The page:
The World Health Organisation is advising people engage in at least 150 minutes of "moderate" physical exercise a week to reduce the risk of breast and colon cancers, in new recommendations published Friday.
"Cancer is preventable and many cancers are avoidable," said Eduardo Cazap, president of the Union for International Cancer Control (UICC) and one of the authors of the joint "Global Recommendations on Physical Activity for Health".
UICC and WHO experts estimate based on scientific evidence that around 25 percent of breast and colon cancers could be prevented by undertaking physical activity, while exercise can also affect other types of cancers.
"The dose of physical activity required is 150 minutes a week," WHO health promotion expert Tim Armstrong told journalists.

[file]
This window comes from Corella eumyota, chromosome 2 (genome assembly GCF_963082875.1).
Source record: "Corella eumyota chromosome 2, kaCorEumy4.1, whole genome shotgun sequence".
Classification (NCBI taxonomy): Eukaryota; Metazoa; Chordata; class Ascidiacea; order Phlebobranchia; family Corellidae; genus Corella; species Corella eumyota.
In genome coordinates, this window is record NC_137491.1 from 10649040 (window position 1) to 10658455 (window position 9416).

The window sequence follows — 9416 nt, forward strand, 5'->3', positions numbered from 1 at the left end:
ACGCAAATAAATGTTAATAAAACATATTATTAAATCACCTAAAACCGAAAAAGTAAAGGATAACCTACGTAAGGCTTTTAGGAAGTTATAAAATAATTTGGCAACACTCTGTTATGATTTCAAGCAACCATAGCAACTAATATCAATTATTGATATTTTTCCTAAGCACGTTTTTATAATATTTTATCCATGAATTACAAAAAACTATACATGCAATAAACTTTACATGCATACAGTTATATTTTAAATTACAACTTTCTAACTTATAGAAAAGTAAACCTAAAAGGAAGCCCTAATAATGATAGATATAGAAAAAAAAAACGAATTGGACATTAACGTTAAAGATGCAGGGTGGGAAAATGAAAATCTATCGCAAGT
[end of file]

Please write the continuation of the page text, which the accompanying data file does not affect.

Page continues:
"Most individuals can accomplish it, it's 30 minutes of moderate effort like walking on five days of the week," he explained.
The WHO ranks lack of physical activity alongside tobacco, diabetes and high blood pressure as a health risk, leading to the deaths of 3.2 million people a year.
"Physical inactivity is the fourth leading risk factor for all global deaths, with 31 percent of the world's population not physically active," said Dr Ala Alwan, WHO assistant director-general for non-communicable diseases and mental health.
Some 460,000 women died as a result of breast cancer in 2008 while about 610,000 died of colorectal cancers, according to UN health agency data.
Cazap underlined that one person in two is likely to have a cancer in their lifetime, and the probability grows with ageing.
The UICC believes that the problem of physical inactivity is now extending beyond industralised nations to emerging nations where the population is becoming wealthier.
The recommendations were released for World Cancer Day on Friday.
Explore further: Primary care needs to 'wake-up' to links between domestic abuse and safeguarding children